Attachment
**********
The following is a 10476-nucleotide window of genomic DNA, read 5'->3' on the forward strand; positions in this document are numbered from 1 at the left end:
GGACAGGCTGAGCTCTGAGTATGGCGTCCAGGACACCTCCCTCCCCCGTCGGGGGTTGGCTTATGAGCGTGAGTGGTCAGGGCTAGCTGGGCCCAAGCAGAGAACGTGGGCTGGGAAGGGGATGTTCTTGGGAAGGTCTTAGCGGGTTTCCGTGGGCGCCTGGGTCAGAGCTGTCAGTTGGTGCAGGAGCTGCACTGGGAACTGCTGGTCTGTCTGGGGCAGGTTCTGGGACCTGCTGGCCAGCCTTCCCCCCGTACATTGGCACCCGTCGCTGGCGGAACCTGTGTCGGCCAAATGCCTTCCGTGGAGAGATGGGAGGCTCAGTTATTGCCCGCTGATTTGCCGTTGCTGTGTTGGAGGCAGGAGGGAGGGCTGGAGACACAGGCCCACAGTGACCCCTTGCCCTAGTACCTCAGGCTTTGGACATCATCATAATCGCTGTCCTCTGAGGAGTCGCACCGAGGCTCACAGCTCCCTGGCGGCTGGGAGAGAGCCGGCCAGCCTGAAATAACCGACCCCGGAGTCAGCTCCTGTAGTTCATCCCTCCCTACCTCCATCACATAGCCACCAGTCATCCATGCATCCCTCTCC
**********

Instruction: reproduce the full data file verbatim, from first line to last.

The following is a 10476-nucleotide window of genomic DNA, read 5'->3' on the forward strand; positions in this document are numbered from 1 at the left end:
GGACAGGCTGAGCTCTGAGTATGGCGTCCAGGACACCTCCCTCCCCCGTCGGGGGTTGGCTTATGAGCGTGAGTGGTCAGGGCTAGCTGGGCCCAAGCAGAGAACGTGGGCTGGGAAGGGGATGTTCTTGGGAAGGTCTTAGCGGGTTTCCGTGGGCGCCTGGGTCAGAGCTGTCAGTTGGTGCAGGAGCTGCACTGGGAACTGCTGGTCTGTCTGGGGCAGGTTCTGGGACCTGCTGGCCAGCCTTCCCCCCGTACATTGGCACCCGTCGCTGGCGGAACCTGTGTCGGCCAAATGCCTTCCGTGGAGAGATGGGAGGCTCAGTTATTGCCCGCTGATTTGCCGTTGCTGTGTTGGAGGCAGGAGGGAGGGCTGGAGACACAGGCCCACAGTGACCCCTTGCCCTAGTACCTCAGGCTTTGGACATCATCATAATCGCTGTCCTCTGAGGAGTCGCACCGAGGCTCACAGCTCCCTGGCGGCTGGGAGAGAGCCGGCCAGCCTGAAATAACCGACCCCGGAGTCAGCTCCTGTAGTTCATCCCTCCCTACCTCCATCACATAGCCACCAGTCATCCATGCATCCCTCTCC